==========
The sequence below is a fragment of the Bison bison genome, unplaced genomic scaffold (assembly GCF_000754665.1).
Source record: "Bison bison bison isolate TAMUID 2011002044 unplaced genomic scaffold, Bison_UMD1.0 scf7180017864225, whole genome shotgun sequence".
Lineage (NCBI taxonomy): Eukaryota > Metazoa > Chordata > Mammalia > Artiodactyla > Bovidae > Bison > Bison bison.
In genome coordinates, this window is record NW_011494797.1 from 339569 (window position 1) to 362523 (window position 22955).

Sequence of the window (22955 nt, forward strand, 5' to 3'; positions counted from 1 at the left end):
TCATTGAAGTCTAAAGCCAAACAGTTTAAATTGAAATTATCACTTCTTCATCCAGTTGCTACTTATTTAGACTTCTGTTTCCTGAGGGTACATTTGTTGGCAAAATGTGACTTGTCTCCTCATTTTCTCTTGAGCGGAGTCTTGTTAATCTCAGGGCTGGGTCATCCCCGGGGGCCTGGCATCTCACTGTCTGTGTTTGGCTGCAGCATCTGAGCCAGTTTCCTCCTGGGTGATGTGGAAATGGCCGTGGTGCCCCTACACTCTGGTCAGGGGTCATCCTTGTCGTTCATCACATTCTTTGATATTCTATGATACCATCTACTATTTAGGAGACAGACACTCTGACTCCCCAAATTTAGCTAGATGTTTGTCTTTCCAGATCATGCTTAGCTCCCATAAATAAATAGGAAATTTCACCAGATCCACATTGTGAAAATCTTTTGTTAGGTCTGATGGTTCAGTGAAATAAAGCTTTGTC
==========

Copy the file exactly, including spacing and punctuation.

The sequence below is a fragment of the Bison bison genome, unplaced genomic scaffold (assembly GCF_000754665.1).
Source record: "Bison bison bison isolate TAMUID 2011002044 unplaced genomic scaffold, Bison_UMD1.0 scf7180017864225, whole genome shotgun sequence".
Lineage (NCBI taxonomy): Eukaryota > Metazoa > Chordata > Mammalia > Artiodactyla > Bovidae > Bison > Bison bison.
In genome coordinates, this window is record NW_011494797.1 from 339569 (window position 1) to 362523 (window position 22955).

Sequence of the window (22955 nt, forward strand, 5' to 3'; positions counted from 1 at the left end):
TCATTGAAGTCTAAAGCCAAACAGTTTAAATTGAAATTATCACTTCTTCATCCAGTTGCTACTTATTTAGACTTCTGTTTCCTGAGGGTACATTTGTTGGCAAAATGTGACTTGTCTCCTCATTTTCTCTTGAGCGGAGTCTTGTTAATCTCAGGGCTGGGTCATCCCCGGGGGCCTGGCATCTCACTGTCTGTGTTTGGCTGCAGCATCTGAGCCAGTTTCCTCCTGGGTGATGTGGAAATGGCCGTGGTGCCCCTACACTCTGGTCAGGGGTCATCCTTGTCGTTCATCACATTCTTTGATATTCTATGATACCATCTACTATTTAGGAGACAGACACTCTGACTCCCCAAATTTAGCTAGATGTTTGTCTTTCCAGATCATGCTTAGCTCCCATAAATAAATAGGAAATTTCACCAGATCCACATTGTGAAAATCTTTTGTTAGGTCTGATGGTTCAGTGAAATAAAGCTTTGTC